BREXIT effects for crew traveling to Spain

BREXIT effects for crew traveling to Spain

With the United Kingdom officially exiting the European Union on January 1st, 2021, the entire world will have to deal with its lasting implications. While economic, social, and political matters will see much change after Brexit comes into force, travel and tourism will also face significant changes after the transition period that will end this year, on December 31st.

When Brexit comes into effect, all British nationals will be non-Europeans and therefore treated as such in terms of restrictions of movement and entry requirements into the Schengen area.  If no further agreements are reached, all British nationals will no longer enjoy unrestricted lengths of stay in the Schengen area but instead be limited to 90 days in every 180 day period, and, very important to note, with no need to hold a Schengen visa to enter.

When it comes to yachts and its crew in particular, Brexit will have an impact in terms of travel and immigration procedures, which will immediately come into force on January 1st, if no further agreements have been reached before.

1.  If I am a British crew member already embarked on board a yacht in Schengen territory (ie: Spain) on January 1st, how long will I be able to remain in EU? What will I need to do?

All British crew members already embarked on a vessel in the Schengen area will be able to remain indefinitely within a 10km radius of the vessel’s location as long as they are officially embarked and employed onboard, and stamped out of Europe in their passports.

On the other hand, all British crew currently onboard a yacht in the Schengen zone and wishing to disembark after January 1st will be subject to disembarkation protocols, which means getting their passport stamped INTO Europe in order to disembark and travel within the EU or return to the UK.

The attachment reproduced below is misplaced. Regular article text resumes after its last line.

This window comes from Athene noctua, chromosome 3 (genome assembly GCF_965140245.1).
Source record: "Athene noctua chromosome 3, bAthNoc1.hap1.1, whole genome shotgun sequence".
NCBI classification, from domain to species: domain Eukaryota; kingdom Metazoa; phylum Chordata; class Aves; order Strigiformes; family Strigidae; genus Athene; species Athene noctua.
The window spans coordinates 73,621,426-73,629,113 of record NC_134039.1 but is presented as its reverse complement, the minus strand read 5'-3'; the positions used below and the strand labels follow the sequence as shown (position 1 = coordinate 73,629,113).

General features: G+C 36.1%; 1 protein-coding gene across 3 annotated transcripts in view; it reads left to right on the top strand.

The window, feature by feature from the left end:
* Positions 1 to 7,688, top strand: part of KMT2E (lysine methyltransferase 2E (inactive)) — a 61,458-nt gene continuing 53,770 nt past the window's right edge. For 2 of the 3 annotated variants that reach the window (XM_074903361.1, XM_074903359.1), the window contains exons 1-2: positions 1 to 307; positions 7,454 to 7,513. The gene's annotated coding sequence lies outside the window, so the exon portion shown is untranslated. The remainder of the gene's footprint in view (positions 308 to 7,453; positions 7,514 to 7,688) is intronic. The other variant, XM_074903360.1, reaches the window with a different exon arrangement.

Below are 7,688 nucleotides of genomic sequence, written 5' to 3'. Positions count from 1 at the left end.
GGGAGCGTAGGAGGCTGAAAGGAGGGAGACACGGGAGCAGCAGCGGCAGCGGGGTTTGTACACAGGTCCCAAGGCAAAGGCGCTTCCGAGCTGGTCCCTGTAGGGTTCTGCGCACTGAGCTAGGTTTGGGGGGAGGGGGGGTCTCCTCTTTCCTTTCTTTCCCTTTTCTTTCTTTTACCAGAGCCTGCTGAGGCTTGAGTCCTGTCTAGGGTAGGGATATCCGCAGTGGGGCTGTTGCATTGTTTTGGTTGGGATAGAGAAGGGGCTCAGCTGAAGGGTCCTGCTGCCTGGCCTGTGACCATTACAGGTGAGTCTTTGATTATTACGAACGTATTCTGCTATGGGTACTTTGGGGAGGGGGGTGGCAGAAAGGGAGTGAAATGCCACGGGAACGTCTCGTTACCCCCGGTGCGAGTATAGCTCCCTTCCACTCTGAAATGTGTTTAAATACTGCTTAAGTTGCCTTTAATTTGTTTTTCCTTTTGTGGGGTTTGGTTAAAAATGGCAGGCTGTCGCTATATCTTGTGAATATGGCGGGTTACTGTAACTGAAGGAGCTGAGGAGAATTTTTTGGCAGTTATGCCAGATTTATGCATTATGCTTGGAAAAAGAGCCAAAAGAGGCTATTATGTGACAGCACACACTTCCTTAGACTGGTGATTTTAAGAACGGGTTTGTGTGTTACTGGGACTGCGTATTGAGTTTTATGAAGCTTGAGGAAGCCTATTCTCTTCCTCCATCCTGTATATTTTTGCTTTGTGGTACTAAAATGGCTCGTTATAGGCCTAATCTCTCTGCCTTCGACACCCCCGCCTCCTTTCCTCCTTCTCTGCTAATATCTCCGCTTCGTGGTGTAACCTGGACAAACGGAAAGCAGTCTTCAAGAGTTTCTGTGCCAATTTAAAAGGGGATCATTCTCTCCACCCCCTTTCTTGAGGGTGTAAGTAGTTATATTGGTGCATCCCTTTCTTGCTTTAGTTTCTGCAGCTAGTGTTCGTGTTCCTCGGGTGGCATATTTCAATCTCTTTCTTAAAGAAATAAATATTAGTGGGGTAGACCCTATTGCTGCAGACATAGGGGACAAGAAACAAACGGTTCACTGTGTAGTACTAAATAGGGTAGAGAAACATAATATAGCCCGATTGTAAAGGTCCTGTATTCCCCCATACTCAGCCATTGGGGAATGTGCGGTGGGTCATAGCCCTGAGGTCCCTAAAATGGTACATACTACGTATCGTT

To find out more about the exact immigration protocols to be followed from this date on if you are already embarked, we highly recommend you contact your local EVO office as procedures may change depending on your current port.

2. As a British seafarer, what will I need to do to embark a yacht that is already located in EU waters?

From 1st January 2021 British crew will be subject to official protocols in front of immigration authorities when embarking a yacht moored in the Schengen area, which means getting their passports stamped OUT of the Schengen zone once embarked in order to stop the days running on their passports while embarked.

As previously mentioned, exact protocols to be followed may vary in each port, therefore we highly advise to contact us for further information on a case-by-case basis.

3. Considering the COVID- related restrictions currently in force, under which circumstances will a British citizen be able to travel to Spain?

After Brexit comes into full effect on 1st January, United Kingdom will be considered a third country, and as such, COVID-related restrictions currently in force related to non-essential travelling may apply as the European Commission has confirmed that no exceptions will be made for the UK and the same rules will apply as to other third nations.        

Please click here for full information about COVID-related travel restrictions.


**As of today, due to the high contagion rate increase, an exceptional Ministerial Order has been approved by the Spanish Government, which states that from December 22nd until January 5th, at least, flights departing from the UK towards Spain can only carry Spanish nationals, Andorran nationals or registered residents in Spain or Andorra.**

**EDIT 13/01/2021: Please note that on 1st January 2021 the Spanish Government published an update to the restrictions for using the direct travel corridor UK-SPAIN allowing an exception for seafarers traveling to embark vessels in Spanish waters, providing they show justification of their seafarer status and obligation to resume onboard duties.  Nevertheless, we are finding that some groundstaff in the UK and airline companies are not recognizing this exemption and are recommending that seafarers in the UK delay travel or find alternative routes to the vessel.**

Contact your Evolution office for guidance and assistance or send us an email to